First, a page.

Close

Bethel Students Build Professional Connections Through Alumni Mentorships

Mentorship opportunities provide a platform for alumni to encourage, challenge, and guide current students stepping into the professional world.

By Aiyanna Klaphake ’20

October 11, 2018 | 1 p.m.

Bethel Students Build Professional Connections Through Alumni Mentorships

Alumni mentors and their mentees meet and talk during the BethelBiz Mentorship Kickoff event in September. (Photo credit: A.J. Barrett)

Around 70 percent of jobs are found through a connection, according to Will O’Brien, associate director of Bethel’s Office of Career Development and Calling. Fortunately for students, Bethel provides unique opportunities to build those professional relationships with Bethel alumni through mentorship programs. For students, mentorships are a means to gain valuable professional advice and develop meaningful relationships that can impact a future career. O’Brien recommends students take advantage of these opportunities and work to build connections through networking and informational interviews.

“Mentorship is such a powerful opportunity, especially being mentored by a Bethel alum, as they have experienced many of the same things as you,” says BethelBiz Mentorship Fellow Laura Norling ’19, who is beginning her fourth year as a BethelBiz mentee.

The BethelBiz mentorship program, launched by Linda Goodwin ’79, was born out of a vision to enable alumni to prepare students for life after graduation. The program held a trial run with just 25 student-mentor pairs in 2013 but quickly grew to boast 85 pairs for the 2014-15 academic year and over 100 pairs every year since. While originally targeted toward business and economics students, the program has expanded to include students from numerous majors, including political science, computer science, and communication studies. Mentors are from all fields and therefore able to provide a wide variety of professional experience as well as share advice on living out one’s faith in a work environment.

Students and alumni alike fill out applications and participate in an interview process prior to being accepted into the program. Despite the interview process, Norling says the program is far from an exclusive group: “We want all students to benefit from the power of mentoring.” Mentors and mentees are paired based on shared professional interests and experience as well as personality types. Goodwin describes BethelBiz as highly “mentee-driven;” the students are expected to initiate contact with their mentor and to plan topics for monthly meetings. This design intentionally provides a structure in which students can practice skills they’ll need to launch their career.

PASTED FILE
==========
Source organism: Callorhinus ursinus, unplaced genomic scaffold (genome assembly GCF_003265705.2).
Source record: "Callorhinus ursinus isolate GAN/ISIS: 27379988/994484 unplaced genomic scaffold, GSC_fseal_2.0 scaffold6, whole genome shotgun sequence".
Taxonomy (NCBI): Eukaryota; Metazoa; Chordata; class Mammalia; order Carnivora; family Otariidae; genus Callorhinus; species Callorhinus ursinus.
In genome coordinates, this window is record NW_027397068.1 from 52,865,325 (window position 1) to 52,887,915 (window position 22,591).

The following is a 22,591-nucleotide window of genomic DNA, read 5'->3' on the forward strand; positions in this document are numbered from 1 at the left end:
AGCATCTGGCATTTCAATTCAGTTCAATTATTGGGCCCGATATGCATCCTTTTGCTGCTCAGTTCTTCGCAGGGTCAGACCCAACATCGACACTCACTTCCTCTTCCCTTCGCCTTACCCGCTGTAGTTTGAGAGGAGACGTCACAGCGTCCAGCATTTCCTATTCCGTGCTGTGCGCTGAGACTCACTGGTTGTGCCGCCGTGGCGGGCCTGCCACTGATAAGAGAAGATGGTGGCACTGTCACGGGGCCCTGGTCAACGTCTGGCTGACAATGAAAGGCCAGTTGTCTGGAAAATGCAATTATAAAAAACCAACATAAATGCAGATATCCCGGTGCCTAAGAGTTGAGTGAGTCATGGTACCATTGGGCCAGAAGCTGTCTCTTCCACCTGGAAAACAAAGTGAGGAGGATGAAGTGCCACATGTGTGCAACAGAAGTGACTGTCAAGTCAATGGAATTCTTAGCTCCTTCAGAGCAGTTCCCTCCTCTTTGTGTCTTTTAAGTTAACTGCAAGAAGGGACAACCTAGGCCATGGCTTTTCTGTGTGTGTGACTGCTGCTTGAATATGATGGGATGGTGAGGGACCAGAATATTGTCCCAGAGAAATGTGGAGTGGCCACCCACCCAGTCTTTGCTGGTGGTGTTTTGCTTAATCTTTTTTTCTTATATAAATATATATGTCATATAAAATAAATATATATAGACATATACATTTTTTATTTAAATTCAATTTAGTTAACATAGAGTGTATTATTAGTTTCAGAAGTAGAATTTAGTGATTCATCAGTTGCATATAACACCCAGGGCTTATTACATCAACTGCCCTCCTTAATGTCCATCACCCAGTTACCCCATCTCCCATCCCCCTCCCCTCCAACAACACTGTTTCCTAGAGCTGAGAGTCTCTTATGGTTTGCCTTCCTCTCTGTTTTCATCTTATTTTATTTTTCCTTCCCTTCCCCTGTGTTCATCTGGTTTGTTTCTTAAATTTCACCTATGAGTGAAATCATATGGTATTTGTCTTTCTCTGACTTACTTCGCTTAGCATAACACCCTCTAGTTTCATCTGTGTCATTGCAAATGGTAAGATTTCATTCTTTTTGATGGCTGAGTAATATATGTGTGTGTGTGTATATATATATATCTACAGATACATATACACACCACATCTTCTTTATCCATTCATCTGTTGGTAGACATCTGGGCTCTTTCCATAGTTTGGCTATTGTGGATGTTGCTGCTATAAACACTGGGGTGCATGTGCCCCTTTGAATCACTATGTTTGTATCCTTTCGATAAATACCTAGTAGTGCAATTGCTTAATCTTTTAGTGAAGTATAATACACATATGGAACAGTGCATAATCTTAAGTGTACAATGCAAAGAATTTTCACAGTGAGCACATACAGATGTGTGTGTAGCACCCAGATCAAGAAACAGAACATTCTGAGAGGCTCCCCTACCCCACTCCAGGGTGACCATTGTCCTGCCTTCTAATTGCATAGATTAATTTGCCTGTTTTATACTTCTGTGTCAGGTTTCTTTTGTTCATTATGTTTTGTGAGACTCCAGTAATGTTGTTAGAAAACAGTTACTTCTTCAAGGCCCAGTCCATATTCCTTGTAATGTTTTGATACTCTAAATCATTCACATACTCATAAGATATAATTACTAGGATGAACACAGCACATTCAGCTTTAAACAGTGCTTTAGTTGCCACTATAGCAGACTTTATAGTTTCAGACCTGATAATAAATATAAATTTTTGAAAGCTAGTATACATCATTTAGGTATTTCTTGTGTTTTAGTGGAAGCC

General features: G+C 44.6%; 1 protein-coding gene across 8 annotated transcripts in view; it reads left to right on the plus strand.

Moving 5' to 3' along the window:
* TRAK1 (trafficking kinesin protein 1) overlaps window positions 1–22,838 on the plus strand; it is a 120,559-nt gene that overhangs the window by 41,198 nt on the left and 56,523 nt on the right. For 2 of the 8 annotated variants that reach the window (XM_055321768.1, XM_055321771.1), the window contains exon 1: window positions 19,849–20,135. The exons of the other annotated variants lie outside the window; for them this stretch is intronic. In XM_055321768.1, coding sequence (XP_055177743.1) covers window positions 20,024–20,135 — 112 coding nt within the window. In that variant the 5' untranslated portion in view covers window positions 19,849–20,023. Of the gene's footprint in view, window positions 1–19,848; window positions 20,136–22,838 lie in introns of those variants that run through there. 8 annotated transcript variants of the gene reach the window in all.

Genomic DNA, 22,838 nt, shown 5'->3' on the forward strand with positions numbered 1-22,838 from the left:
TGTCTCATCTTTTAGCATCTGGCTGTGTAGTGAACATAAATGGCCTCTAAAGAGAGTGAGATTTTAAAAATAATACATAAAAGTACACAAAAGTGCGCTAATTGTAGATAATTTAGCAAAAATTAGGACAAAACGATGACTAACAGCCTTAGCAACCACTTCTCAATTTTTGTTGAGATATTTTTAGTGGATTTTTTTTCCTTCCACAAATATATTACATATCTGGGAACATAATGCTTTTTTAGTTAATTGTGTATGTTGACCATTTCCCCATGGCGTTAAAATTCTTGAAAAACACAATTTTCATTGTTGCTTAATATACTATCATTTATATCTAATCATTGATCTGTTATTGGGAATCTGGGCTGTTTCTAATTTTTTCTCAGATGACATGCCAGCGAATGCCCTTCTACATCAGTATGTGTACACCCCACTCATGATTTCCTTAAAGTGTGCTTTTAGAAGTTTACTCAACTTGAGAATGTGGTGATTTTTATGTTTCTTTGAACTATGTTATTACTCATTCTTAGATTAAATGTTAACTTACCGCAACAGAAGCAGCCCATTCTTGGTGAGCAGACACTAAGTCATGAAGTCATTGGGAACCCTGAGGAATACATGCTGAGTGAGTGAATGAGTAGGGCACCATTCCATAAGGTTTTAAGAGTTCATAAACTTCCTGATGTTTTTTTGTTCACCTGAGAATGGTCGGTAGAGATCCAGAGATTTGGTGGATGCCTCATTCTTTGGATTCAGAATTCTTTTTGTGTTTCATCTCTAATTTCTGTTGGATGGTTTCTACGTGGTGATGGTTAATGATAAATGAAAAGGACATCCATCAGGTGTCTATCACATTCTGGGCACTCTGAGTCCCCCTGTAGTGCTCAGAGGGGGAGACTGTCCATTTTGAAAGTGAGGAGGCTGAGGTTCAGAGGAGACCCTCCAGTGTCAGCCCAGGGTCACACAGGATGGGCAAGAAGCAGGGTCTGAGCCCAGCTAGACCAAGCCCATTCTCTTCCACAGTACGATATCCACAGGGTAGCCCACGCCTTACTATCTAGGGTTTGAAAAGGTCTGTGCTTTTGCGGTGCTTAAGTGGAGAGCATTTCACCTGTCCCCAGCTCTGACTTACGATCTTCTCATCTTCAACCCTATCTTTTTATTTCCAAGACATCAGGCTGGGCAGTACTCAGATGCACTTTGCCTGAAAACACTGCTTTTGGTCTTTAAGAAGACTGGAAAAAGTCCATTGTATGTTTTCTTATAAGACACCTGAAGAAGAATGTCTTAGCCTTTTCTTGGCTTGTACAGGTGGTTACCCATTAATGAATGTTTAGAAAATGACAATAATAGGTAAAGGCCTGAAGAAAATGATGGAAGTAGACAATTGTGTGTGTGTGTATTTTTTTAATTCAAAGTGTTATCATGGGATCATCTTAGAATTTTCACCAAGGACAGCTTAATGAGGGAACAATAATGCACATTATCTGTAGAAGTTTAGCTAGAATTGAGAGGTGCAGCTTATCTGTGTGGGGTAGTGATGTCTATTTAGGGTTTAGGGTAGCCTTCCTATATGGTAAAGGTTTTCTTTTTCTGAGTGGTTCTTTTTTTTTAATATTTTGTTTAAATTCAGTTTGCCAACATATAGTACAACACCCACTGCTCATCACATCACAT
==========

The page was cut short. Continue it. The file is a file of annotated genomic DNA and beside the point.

Bethel Students Build Professional Connections Through Alumni Mentorships

Alumnus mentor Chris Nordell ’07 with a mentee before they head into the operating room. (Photo provided by Chris Nordell ’07)

“Learning from someone who has gone before you is so important to navigate the workplace… Pouring into others is rewarding and my hope would be that Bethel business students will have a 'pay it forward' mentality when approached in the future by people looking for help or guidance in their career.”

— Alumnus BethelBiz mentor Chris Nordell ’07

Current mentee Madeline O’Reilly ’19 is participating in the BethelBiz program for a second year after landing an internship and eventually a full-time job offer through her connection with her previous mentor. She says, “BethelBiz is arguably the most valuable resource offered to business students. The program fosters relationships between students and alumni working in the professional world. Through this mentorship, students are able to gain exposure to job opportunities and build lasting, beneficial relationships.”

Beginning this year, Bethel’s Department of Communication Studies will offer similar opportunities through its mentorship program, ComMentors. Professor of Media Communication Ripley Smith says one goal of the program is to develop “a sustainable process to recruit alums to be mentors.” The program is student-run and directed by the Lamda Pi Eta honor society leadership team. Students and alumni interested in joining the program participate in an online application process before being paired. Mentors range from professional journalists to underwriters to operations managers in order to provide advice for students interested in a range of professions. Smith says the program is an opportunity for students to “narrow the process to determine what [they] want to do and to build a network.”

Both Goodwin and Smith say many alumni wish they would have had a mentor while in college, recognizing the value they provide their mentees. However, Goodwin says mentors also gain from the experience: “Mentors are inspired and energized by students’ plans and their desire to live out their faith… by seeing strong believers and being able to walk alongside them.” 

Alumnus BethelBiz mentor Chris Nordell ’07 agrees. “[BethelBiz] sparked my interest because of how having a mentor would have helped me during my time at Bethel,” he says. “Learning from someone who has gone before you is so important to navigate the workplace… Pouring into others is rewarding and my hope would be that Bethel business students will have a 'pay it forward' mentality when approached in the future by people looking for help or guidance in their career.” Mentors also receive opportunities to network with other alumni and to ultimately give back to the Bethel community.

Interested in being a mentor or mentee?

Alumni interested in serving as BethelBiz mentors can fill out an online application. Interested students can also fill out an online applicationfor BethelBiz. Alumni and students interested in participating in ComMentors should contact Professor Ripley Smithor Lambda Pi Eta President Madison Pawlyshyn.

Learn more

Publications

Bethel Magazine

Read the current issue.